Once you have made that non-trivial decision to go on the hunt . . . the first thing you need to do is figure out YOU!

By Steve Moran

This will be a series of articles based on several conversations with Julie Rupinski, the founder of Medbest Recruiting (a Senior Housing Forum partner), about finding your next job. Not originally planned as a series, it really starts with an article titled “Should I Be Looking for a New Position?” that was published in November of 2017.

This article assumes you have made that non-trivial decision to go on the hunt.

Figuring You Out

The first thing you need to do is figure out YOU. Here are five important questions to ask yourself:

  1. What is my dream job? What is the job I would kill for; the job I would do for free (no, I am not suggesting you should do that). The curious paradox is that dream jobs are almost always the jobs that pay the best.

  2. What makes me uniquely qualified for the job I want? When have I created something unique, innovative or brilliant that made a real difference in the lives of people or organizations? As you think about this realize, it can be a little, simple idea that had a big impact (lower turnover, higher occupancy, higher resident engagement or team engagement scores). It is often the simple things . . . simple moments of brilliance that have the most impact.

  3. When you look at other possible candidates for your dream job, what might make them better than you? This is a hard question to ask but it is vital to the next question. You can’t be best at everything, but there are some things you are better at than anyone else in the whole world. It might even be that you are willing to work for less money, but I hope it is better . . . much better than that.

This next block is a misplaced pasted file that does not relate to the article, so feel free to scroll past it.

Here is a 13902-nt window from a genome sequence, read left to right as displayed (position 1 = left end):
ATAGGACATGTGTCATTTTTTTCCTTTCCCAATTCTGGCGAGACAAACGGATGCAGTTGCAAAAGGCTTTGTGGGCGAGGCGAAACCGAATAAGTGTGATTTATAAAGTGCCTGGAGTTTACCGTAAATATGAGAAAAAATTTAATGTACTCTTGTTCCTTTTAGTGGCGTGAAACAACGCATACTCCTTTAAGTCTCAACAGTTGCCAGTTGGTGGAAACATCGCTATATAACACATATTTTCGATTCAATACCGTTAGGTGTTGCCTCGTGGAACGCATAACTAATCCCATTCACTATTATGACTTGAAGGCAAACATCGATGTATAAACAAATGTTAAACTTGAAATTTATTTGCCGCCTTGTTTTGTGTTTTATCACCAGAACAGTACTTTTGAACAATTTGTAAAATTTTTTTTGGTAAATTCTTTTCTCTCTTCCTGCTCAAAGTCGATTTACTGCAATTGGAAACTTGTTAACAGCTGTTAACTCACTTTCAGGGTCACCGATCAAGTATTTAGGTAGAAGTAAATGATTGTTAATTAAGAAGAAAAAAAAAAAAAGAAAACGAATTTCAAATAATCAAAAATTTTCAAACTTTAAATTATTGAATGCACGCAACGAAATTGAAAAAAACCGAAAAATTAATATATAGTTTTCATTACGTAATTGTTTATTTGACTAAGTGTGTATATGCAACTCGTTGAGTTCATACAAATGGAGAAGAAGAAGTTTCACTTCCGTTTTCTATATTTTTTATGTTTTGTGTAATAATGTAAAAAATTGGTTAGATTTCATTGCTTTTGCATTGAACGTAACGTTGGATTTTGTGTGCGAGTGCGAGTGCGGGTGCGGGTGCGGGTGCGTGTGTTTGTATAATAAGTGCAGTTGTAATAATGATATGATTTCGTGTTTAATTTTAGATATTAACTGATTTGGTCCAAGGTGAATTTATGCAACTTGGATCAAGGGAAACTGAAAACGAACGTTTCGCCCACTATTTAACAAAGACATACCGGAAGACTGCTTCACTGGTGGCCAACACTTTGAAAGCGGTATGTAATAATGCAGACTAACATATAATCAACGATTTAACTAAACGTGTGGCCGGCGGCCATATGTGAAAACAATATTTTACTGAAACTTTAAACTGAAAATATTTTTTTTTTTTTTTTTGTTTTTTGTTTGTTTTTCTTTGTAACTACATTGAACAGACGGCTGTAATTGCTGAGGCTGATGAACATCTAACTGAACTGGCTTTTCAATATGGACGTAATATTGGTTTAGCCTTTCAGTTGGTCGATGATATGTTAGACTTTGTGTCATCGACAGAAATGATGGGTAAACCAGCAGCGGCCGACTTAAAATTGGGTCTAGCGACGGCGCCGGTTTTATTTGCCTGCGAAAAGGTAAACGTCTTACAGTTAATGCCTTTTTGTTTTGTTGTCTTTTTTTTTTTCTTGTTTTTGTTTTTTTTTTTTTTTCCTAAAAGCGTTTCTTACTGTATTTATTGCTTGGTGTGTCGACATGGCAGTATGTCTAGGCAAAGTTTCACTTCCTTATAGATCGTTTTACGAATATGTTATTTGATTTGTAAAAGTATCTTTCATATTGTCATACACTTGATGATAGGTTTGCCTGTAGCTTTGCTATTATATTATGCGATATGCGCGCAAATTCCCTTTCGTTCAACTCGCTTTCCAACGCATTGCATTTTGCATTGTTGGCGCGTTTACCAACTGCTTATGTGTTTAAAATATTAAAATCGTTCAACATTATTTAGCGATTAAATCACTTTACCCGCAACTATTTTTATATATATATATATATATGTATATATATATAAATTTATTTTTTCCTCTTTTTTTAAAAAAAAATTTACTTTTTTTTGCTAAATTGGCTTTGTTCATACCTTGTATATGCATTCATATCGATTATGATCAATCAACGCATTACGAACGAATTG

4. What is it that I do, that no one else can do, or no one else can do better than I can do? This may seem arrogant, but it is not, it is your secret sauce. You may need someone else to help you figure it out. My friend Denise Scott recently sent me and about 20 other friends an email asking us to tell her what each of us thinks her superpowers are? 
    • After answering, I confessed that I would be afraid to send that email for fear that either no one would answer or that I would be laughed at. By the way, she got great responses from almost everyone she asked.
    • Another way to think about it is this. If someone interviewed you — and subsequently offered you the job and you turned them down — what is that one attribute you have that they would most regret not being able to get?
  5. What are the questions that I want them to ask about me, that will make me look really good? You should also spend some time thinking about what questions you might be asked that would make them not want to hire you.

As Julie and I explored what it takes to find the perfect next job she made the point that a search firm like Medbest can be a very effective way to explore these questions with you. They can help you find the right organization where you will be the ideal candidate.

Next in the series: How to go about finding the right positions to interview for.

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